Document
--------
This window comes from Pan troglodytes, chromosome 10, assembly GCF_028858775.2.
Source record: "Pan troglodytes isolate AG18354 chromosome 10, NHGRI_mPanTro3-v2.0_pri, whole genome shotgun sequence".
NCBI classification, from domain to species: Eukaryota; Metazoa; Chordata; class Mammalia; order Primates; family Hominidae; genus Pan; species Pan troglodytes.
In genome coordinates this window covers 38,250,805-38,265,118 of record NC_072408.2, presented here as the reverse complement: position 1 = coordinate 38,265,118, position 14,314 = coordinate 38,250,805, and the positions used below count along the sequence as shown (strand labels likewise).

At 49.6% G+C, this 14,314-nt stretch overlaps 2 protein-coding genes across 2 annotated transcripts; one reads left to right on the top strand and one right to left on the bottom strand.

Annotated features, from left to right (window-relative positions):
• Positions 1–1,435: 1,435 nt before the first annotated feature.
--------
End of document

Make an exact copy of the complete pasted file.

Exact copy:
This window comes from Pan troglodytes, chromosome 10, assembly GCF_028858775.2.
Source record: "Pan troglodytes isolate AG18354 chromosome 10, NHGRI_mPanTro3-v2.0_pri, whole genome shotgun sequence".
NCBI classification, from domain to species: Eukaryota; Metazoa; Chordata; class Mammalia; order Primates; family Hominidae; genus Pan; species Pan troglodytes.
In genome coordinates this window covers 38,250,805-38,265,118 of record NC_072408.2, presented here as the reverse complement: position 1 = coordinate 38,265,118, position 14,314 = coordinate 38,250,805, and the positions used below count along the sequence as shown (strand labels likewise).

At 49.6% G+C, this 14,314-nt stretch overlaps 2 protein-coding genes across 2 annotated transcripts; one reads left to right on the top strand and one right to left on the bottom strand.

Annotated features, from left to right (window-relative positions):
• Positions 1–1,435: 1,435 nt before the first annotated feature.